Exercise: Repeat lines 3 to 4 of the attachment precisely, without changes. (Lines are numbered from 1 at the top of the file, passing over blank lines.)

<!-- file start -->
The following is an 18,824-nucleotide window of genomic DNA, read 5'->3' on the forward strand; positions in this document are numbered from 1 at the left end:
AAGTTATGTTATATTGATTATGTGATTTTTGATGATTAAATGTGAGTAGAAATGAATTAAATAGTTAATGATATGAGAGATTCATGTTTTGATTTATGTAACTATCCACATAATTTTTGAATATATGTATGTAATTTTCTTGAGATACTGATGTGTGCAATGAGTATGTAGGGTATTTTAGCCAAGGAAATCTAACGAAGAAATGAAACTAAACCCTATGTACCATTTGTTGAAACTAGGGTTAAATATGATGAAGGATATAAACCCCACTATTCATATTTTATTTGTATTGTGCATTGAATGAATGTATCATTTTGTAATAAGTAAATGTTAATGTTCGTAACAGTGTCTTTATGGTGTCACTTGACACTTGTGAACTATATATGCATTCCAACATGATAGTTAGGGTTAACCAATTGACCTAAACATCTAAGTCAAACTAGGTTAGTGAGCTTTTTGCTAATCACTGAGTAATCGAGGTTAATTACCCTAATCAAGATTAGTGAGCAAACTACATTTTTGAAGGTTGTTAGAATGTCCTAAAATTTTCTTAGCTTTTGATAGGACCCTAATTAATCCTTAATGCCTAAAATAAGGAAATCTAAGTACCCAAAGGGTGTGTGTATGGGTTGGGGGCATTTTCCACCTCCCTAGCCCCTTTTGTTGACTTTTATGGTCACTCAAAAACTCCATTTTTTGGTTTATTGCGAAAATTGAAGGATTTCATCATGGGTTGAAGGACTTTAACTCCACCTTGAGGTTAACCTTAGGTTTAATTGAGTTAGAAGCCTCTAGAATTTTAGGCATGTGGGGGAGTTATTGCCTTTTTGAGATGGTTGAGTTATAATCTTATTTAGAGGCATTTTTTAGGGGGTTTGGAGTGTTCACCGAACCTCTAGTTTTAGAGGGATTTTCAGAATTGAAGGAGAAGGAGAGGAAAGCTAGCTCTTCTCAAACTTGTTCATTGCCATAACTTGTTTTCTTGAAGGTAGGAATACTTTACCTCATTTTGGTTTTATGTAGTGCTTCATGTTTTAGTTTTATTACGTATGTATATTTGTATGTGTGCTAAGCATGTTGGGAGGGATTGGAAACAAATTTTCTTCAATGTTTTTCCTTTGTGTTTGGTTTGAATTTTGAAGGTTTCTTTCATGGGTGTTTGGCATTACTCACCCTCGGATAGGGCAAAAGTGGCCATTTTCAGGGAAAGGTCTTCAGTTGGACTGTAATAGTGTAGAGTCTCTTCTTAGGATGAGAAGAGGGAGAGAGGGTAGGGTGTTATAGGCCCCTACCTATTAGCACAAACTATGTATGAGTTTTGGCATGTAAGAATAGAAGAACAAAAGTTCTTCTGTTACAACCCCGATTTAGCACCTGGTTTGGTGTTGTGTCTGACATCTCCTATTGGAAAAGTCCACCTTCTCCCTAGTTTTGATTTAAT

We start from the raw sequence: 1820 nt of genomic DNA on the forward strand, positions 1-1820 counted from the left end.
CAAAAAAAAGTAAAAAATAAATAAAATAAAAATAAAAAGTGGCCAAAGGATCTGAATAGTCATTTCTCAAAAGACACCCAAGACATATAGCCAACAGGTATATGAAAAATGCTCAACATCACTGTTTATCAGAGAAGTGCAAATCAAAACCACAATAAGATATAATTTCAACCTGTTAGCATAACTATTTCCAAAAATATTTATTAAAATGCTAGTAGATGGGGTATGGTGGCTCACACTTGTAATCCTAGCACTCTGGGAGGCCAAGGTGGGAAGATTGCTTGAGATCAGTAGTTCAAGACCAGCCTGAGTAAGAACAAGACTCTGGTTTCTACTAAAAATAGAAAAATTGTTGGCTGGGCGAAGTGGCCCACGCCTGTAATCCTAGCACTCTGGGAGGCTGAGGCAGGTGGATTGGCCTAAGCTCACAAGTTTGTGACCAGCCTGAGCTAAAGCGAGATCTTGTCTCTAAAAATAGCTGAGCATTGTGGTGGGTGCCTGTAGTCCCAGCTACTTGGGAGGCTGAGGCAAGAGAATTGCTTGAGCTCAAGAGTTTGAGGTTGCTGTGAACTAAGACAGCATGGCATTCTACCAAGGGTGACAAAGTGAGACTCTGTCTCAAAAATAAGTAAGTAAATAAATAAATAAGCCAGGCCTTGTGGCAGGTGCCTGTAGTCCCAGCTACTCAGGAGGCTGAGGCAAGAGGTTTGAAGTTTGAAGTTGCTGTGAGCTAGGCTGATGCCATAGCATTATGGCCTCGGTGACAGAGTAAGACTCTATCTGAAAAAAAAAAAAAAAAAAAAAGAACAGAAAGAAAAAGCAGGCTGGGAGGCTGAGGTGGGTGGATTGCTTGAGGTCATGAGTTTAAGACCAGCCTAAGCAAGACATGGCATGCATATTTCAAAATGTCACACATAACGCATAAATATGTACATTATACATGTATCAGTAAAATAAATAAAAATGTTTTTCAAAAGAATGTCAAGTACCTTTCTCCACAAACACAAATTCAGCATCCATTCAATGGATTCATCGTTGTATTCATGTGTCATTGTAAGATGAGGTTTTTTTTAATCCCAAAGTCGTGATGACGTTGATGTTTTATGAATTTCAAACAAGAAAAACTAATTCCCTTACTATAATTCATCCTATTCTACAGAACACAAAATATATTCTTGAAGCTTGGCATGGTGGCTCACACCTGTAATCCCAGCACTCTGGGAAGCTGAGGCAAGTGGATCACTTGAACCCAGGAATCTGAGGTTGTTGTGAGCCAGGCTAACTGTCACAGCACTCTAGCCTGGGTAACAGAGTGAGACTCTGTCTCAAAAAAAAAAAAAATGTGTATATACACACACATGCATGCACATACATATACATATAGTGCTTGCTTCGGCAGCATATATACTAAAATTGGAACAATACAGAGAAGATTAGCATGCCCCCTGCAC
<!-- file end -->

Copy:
We start from the raw sequence: 1820 nt of genomic DNA on the forward strand, positions 1-1820 counted from the left end.
CAAAAAAAAGTAAAAAATAAATAAAATAAAAATAAAAAGTGGCCAAAGGATCTGAATAGTCATTTCTCAAAAGACACCCAAGACATATAGCCAACAGGTATATGAAAAATGCTCAACATCACTGTTTATCAGAGAAGTGCAAATCAAAACCACAATAAGATATAATTTCAACCTGTTAGCATAACTATTTCCAAAAATATTTATTAAAATGCTAGTAGATGGGGTATGGTGGCTCACACTTGTAATCCTAGCACTCTGGGAGGCCAAGGTGGGAAGATTGCTTGAGATCAGTAGTTCAAGACCAGCCTGAGTAAGAACAAGACTCTGGTTTCTACTAAAAATAGAAAAATTGTTGGCTGGGCGAAGTGGCCCACGCCTGTAATCCTAGCACTCTGGGAGGCTGAGGCAGGTGGATTGGCCTAAGCTCACAAGTTTGTGACCAGCCTGAGCTAAAGCGAGATCTTGTCTCTAAAAATAGCTGAGCATTGTGGTGGGTGCCTGTAGTCCCAGCTACTTGGGAGGCTGAGGCAAGAGAATTGCTTGAGCTCAAGAGTTTGAGGTTGCTGTGAACTAAGACAGCATGGCATTCTACCAAGGGTGACAAAGTGAGACTCTGTCTCAAAAATAAGTAAGTAAATAAATAAATAAGCCAGGCCTTGTGGCAGGTGCCTGTAGTCCCAGCTACTCAGGAGGCTGAGGCAAGAGGTTTGAAGTTTGAAGTTGCTGTGAGCTAGGCTGATGCCATAGCATTATGGCCTCGGTGACAGAGTAAGACTCTATCTGAAAAAAAAAAAAAAAAAAAAAGAACAGAAAGAAAAAGCAGGCTGGGAGGCTGAGGTGGGTGGATTGCTTGAGGTCATGAGTTTAAGACCAGCCTAAGCAAGACATGGCATGCATATTTCAAAATGTCACACATAACGCATAAATATGTACATTATACATGTATCAGTAAAATAAATAAAAATGTTTTTCAAAAGAATGTCAAGTACCTTTCTCCACAAACACAAATTCAGCATCCATTCAATGGATTCATCGTTGTATTCATGTGTCATTGTAAGATGAGGTTTTTTTTAATCCCAAAGTCGTGATGACGTTGATGTTTTATGAATTTCAAACAAGAAAAACTAATTCCCTTACTATAATTCATCCTATTCTACAGAACACAAAATATATTCTTGAAGCTTGGCATGGTGGCTCACACCTGTAATCCCAGCACTCTGGGAAGCTGAGGCAAGTGGATCACTTGAACCCAGGAATCTGAGGTTGTTGTGAGCCAGGCTAACTGTCACAGCACTCTAGCCTGGGTAACAGAGTGAGACTCTGTCTCAAAAAAAAAAAAAATGTGTATATACACACACATGCATGCACATACATATACATATAGTGCTTGCTTCGGCAGCATATATACTAAAATTGGAACAATACAGAGAAGATTAGCATGCCCCCTGCAC